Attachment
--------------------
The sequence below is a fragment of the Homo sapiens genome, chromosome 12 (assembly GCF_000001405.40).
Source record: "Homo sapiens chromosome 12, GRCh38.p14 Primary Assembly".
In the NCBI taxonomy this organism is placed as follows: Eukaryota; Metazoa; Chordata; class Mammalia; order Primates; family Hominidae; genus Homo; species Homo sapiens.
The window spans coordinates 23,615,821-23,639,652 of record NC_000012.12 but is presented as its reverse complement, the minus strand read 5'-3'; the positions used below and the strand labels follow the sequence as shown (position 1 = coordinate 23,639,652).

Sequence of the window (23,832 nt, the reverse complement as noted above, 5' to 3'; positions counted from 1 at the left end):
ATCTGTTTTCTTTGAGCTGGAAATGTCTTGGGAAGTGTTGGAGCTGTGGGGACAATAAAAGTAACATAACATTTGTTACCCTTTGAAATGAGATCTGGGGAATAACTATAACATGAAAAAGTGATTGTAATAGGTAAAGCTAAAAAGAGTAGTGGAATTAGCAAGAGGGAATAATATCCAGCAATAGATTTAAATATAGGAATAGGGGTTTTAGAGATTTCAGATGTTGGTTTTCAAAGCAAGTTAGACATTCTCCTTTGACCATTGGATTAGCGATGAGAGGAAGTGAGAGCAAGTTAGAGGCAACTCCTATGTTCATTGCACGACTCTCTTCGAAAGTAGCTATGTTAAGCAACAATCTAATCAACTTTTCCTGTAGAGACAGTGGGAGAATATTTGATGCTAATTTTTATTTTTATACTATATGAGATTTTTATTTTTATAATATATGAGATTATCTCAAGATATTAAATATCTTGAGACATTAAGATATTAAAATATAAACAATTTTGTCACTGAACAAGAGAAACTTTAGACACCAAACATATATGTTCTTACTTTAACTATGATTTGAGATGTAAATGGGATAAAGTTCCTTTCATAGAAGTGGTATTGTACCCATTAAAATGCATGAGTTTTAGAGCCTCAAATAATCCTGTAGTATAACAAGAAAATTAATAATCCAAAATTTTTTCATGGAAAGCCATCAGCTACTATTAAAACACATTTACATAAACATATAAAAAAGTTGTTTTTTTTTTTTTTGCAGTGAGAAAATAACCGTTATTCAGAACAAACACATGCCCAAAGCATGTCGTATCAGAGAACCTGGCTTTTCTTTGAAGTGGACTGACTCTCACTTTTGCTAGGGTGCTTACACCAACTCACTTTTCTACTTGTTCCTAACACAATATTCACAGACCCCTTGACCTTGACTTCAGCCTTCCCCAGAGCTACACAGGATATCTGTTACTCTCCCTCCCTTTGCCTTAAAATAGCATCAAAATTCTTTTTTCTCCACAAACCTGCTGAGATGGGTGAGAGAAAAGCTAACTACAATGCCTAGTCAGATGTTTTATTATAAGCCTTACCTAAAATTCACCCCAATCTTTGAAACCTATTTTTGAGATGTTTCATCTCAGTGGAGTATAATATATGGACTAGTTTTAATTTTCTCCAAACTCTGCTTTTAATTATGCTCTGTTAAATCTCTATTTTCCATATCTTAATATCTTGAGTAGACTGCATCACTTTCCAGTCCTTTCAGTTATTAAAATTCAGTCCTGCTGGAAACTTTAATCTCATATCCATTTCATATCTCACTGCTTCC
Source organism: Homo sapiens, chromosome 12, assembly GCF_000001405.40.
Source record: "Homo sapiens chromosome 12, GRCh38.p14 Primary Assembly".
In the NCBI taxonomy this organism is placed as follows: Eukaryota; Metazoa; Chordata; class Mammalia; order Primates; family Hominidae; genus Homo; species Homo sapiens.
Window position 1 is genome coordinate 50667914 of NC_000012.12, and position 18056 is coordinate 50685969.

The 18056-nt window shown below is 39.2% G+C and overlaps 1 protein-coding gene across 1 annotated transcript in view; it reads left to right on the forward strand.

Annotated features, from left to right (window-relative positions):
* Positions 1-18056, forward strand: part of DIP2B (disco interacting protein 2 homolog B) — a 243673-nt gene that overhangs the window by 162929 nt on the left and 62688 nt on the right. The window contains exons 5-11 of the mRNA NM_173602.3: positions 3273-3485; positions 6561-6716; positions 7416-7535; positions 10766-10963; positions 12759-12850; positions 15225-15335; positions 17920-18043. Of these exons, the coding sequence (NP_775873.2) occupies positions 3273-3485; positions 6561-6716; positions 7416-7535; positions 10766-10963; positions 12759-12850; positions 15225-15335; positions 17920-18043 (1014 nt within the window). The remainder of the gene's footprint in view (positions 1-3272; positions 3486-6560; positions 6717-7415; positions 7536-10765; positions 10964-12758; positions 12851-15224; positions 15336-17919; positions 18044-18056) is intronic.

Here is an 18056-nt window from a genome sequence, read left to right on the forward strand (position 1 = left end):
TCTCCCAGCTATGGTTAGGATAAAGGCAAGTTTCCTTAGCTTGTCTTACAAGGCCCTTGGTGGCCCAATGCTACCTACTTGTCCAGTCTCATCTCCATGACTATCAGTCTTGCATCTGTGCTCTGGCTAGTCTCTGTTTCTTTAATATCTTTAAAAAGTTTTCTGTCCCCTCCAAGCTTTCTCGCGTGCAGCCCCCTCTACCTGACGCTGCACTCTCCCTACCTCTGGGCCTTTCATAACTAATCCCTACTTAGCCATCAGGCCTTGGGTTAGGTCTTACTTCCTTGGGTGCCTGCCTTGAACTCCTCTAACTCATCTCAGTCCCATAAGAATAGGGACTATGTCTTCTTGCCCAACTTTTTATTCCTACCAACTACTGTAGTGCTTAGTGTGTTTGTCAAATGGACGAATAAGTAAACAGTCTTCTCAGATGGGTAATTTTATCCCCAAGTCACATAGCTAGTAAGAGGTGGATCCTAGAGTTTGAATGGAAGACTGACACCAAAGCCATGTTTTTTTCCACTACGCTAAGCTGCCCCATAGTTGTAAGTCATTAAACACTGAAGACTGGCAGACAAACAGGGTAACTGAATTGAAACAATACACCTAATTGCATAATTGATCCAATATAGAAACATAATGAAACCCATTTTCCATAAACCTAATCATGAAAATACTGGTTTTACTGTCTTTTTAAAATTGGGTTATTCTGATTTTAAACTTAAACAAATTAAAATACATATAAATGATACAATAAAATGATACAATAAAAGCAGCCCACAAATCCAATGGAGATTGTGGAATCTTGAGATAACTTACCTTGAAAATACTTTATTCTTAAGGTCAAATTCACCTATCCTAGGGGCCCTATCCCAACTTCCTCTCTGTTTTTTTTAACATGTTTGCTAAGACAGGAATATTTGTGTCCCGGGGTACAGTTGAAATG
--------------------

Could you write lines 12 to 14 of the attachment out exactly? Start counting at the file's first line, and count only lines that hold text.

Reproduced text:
Annotated features, from left to right (window-relative positions):
* Positions 1-18056, forward strand: part of DIP2B (disco interacting protein 2 homolog B) — a 243673-nt gene that overhangs the window by 162929 nt on the left and 62688 nt on the right. The window contains exons 5-11 of the mRNA NM_173602.3: positions 3273-3485; positions 6561-6716; positions 7416-7535; positions 10766-10963; positions 12759-12850; positions 15225-15335; positions 17920-18043. Of these exons, the coding sequence (NP_775873.2) occupies positions 3273-3485; positions 6561-6716; positions 7416-7535; positions 10766-10963; positions 12759-12850; positions 15225-15335; positions 17920-18043 (1014 nt within the window). The remainder of the gene's footprint in view (positions 1-3272; positions 3486-6560; positions 6717-7415; positions 7536-10765; positions 10964-12758; positions 12851-15224; positions 15336-17919; positions 18044-18056) is intronic.

Here is an 18056-nt window from a genome sequence, read left to right on the forward strand (position 1 = left end):